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Scarlet beebalm

Monarda didyma

Monarda didyma

Regular price $6.48 USD
Regular price Sale price $6.48 USD
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Sun/shade: Full sun to part shade

Soil moisture: Medium to wet

Height: 2-4'

Spread: 1'

Flowering period: July

Scarlet beebalm’s spiky red flowerhead has a look that’s positively electrifying. In nature, red flowers are rare and indicate that the plant is pollinated by birds rather than bees. Like humans, birds can perceive long wavelength red hues, but bees can’t. In eastern North America, the primary bird involved in flower pollination is the ruby-throated hummingbird. True to form, scarlet beebalm is one of the very best plants for attracting this whirring avian wonder. The flowers produce a large amount of nectar at the base of tubular corollas that are too deep for short-tongued pollinators to probe. This means that the nectar is just waiting for the hummingbirds, who have no trouble reaching it with their long beaks. Like birds, butterflies can see the color red and they also have long mouthparts. As one would expect, scarlet beebalm receives a lot of attention from butterflies, especially swallowtails and fritillaries.

Scarlet beebalm prefers growing in average moisture under full sunlight to partial shade. In natural situations it is typically found along woodland edges or alongside forest streams, where it can form sizable colonies through spreading via rhizomes. Like its close relative, wild bergamot, scarlet beebalm is prone to powdery mildew, which commonly affects the plant after it finishes blooming. Powdery mildew can be minimized by promoting air circulation through the thinning of adjacent vegetation. Watering scarlet beebalm during dry spells will also help keep the plant robust and resistant to this condition. The concern over powdery mildew is largely an aesthetic one, however, and the fungus does little to impair the plant’s health. Blooming primarily during the month of July, scarlet beebalm is a striking complement to white bergamot, purple coneflower, and early goldenrod, especially in partially shaded situations.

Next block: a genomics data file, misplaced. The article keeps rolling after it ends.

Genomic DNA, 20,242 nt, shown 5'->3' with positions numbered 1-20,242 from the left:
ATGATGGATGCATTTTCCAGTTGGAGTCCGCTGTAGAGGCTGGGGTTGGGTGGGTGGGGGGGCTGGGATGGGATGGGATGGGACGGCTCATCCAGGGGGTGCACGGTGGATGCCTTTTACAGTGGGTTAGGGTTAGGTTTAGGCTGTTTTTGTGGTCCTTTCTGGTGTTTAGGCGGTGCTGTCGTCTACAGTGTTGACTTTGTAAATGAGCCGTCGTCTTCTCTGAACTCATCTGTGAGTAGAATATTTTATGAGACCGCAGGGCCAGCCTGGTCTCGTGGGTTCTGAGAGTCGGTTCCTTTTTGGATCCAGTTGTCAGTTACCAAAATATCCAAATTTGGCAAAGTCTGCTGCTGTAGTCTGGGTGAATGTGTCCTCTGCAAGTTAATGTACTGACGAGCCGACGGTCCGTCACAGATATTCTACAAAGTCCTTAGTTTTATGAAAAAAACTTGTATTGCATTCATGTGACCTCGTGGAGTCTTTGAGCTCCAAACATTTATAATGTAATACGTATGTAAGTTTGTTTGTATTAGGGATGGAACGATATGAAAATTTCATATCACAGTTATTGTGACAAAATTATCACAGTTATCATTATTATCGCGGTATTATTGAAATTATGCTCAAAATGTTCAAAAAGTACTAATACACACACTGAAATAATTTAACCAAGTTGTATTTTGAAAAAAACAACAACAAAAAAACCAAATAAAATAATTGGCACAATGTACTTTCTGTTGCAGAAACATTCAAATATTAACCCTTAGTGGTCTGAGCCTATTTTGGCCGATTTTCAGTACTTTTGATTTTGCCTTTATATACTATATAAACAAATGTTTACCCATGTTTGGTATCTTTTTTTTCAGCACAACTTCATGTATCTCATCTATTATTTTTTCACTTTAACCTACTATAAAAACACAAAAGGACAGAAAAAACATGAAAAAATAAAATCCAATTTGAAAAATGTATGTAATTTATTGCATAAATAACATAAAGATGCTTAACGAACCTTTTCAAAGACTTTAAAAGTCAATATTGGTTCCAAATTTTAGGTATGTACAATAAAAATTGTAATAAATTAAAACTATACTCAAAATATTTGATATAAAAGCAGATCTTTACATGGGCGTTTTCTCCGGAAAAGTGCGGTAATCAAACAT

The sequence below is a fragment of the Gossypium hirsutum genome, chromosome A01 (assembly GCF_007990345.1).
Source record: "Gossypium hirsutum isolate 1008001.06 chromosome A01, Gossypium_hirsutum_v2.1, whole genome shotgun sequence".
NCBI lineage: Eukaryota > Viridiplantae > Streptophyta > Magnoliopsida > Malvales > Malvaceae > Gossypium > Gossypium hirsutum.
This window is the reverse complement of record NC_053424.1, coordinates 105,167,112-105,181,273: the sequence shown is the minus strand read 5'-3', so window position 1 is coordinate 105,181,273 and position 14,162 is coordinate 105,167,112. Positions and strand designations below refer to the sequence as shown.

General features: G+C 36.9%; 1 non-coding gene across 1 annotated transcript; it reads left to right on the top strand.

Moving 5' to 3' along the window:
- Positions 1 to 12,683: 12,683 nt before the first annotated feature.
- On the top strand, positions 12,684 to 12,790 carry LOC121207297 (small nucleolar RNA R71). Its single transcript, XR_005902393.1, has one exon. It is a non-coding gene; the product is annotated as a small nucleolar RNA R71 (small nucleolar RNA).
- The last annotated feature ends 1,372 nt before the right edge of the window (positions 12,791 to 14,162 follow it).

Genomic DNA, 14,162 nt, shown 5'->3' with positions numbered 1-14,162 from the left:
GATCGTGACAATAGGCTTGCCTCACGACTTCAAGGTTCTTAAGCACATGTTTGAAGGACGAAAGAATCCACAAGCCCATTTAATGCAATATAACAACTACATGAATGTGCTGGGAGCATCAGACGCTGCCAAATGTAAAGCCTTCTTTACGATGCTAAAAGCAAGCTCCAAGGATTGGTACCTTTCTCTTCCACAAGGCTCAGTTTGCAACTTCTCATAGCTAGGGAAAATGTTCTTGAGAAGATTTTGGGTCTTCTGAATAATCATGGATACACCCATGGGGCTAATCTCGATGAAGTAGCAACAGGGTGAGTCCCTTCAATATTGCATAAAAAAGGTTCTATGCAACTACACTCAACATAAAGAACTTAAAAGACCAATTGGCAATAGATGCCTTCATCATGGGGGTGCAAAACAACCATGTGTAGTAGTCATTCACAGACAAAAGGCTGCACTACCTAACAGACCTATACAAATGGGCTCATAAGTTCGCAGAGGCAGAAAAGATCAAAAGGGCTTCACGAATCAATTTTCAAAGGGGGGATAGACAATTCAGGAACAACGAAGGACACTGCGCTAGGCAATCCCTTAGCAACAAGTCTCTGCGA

Photo 1 and 2 © Sonnia Hill, CC BY 2.0.

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